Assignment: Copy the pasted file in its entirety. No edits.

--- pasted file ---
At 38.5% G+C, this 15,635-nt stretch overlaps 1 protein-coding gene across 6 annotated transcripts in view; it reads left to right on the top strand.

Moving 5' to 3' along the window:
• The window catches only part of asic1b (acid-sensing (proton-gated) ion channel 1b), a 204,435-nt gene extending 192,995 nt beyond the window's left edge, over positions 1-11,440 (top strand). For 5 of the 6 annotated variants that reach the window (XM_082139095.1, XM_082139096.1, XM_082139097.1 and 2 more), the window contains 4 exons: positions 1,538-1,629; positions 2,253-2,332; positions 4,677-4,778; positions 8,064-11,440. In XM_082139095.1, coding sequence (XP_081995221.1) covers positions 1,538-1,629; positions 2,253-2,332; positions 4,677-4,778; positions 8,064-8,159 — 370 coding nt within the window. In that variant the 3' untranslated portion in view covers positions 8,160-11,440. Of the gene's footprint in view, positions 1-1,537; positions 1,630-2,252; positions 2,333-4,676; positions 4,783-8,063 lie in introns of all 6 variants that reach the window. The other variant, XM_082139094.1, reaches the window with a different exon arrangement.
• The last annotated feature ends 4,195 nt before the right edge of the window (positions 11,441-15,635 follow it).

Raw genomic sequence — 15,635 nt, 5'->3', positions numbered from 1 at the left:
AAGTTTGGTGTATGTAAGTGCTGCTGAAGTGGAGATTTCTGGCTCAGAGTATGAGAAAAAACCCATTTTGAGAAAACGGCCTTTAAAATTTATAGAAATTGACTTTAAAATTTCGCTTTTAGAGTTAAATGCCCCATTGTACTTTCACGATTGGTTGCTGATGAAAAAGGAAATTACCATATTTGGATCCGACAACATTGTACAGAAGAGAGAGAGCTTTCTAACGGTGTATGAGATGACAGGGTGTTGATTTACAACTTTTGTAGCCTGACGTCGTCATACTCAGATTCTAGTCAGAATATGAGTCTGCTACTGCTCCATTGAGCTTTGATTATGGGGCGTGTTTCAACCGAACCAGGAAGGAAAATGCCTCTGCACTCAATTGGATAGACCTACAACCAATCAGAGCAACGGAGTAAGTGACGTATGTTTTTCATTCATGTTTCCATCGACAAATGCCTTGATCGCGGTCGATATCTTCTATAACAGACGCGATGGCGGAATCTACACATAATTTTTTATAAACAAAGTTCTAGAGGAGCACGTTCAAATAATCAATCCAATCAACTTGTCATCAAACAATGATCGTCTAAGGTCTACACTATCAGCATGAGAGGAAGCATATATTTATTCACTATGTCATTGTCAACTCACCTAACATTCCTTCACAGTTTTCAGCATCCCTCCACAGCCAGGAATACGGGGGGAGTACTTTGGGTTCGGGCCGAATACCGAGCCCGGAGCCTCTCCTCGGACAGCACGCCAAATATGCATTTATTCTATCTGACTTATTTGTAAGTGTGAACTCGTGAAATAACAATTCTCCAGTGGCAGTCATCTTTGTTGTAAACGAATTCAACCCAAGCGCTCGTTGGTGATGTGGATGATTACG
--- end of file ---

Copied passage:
At 38.5% G+C, this 15,635-nt stretch overlaps 1 protein-coding gene across 6 annotated transcripts in view; it reads left to right on the top strand.

Moving 5' to 3' along the window:
• The window catches only part of asic1b (acid-sensing (proton-gated) ion channel 1b), a 204,435-nt gene extending 192,995 nt beyond the window's left edge, over positions 1-11,440 (top strand). For 5 of the 6 annotated variants that reach the window (XM_082139095.1, XM_082139096.1, XM_082139097.1 and 2 more), the window contains 4 exons: positions 1,538-1,629; positions 2,253-2,332; positions 4,677-4,778; positions 8,064-11,440. In XM_082139095.1, coding sequence (XP_081995221.1) covers positions 1,538-1,629; positions 2,253-2,332; positions 4,677-4,778; positions 8,064-8,159 — 370 coding nt within the window. In that variant the 3' untranslated portion in view covers positions 8,160-11,440. Of the gene's footprint in view, positions 1-1,537; positions 1,630-2,252; positions 2,333-4,676; positions 4,783-8,063 lie in introns of all 6 variants that reach the window. The other variant, XM_082139094.1, reaches the window with a different exon arrangement.
• The last annotated feature ends 4,195 nt before the right edge of the window (positions 11,441-15,635 follow it).

Raw genomic sequence — 15,635 nt, 5'->3', positions numbered from 1 at the left:
AAGTTTGGTGTATGTAAGTGCTGCTGAAGTGGAGATTTCTGGCTCAGAGTATGAGAAAAAACCCATTTTGAGAAAACGGCCTTTAAAATTTATAGAAATTGACTTTAAAATTTCGCTTTTAGAGTTAAATGCCCCATTGTACTTTCACGATTGGTTGCTGATGAAAAAGGAAATTACCATATTTGGATCCGACAACATTGTACAGAAGAGAGAGAGCTTTCTAACGGTGTATGAGATGACAGGGTGTTGATTTACAACTTTTGTAGCCTGACGTCGTCATACTCAGATTCTAGTCAGAATATGAGTCTGCTACTGCTCCATTGAGCTTTGATTATGGGGCGTGTTTCAACCGAACCAGGAAGGAAAATGCCTCTGCACTCAATTGGATAGACCTACAACCAATCAGAGCAACGGAGTAAGTGACGTATGTTTTTCATTCATGTTTCCATCGACAAATGCCTTGATCGCGGTCGATATCTTCTATAACAGACGCGATGGCGGAATCTACACATAATTTTTTATAAACAAAGTTCTAGAGGAGCACGTTCAAATAATCAATCCAATCAACTTGTCATCAAACAATGATCGTCTAAGGTCTACACTATCAGCATGAGAGGAAGCATATATTTATTCACTATGTCATTGTCAACTCACCTAACATTCCTTCACAGTTTTCAGCATCCCTCCACAGCCAGGAATACGGGGGGAGTACTTTGGGTTCGGGCCGAATACCGAGCCCGGAGCCTCTCCTCGGACAGCACGCCAAATATGCATTTATTCTATCTGACTTATTTGTAAGTGTGAACTCGTGAAATAACAATTCTCCAGTGGCAGTCATCTTTGTTGTAAACGAATTCAACCCAAGCGCTCGTTGGTGATGTGGATGATTACG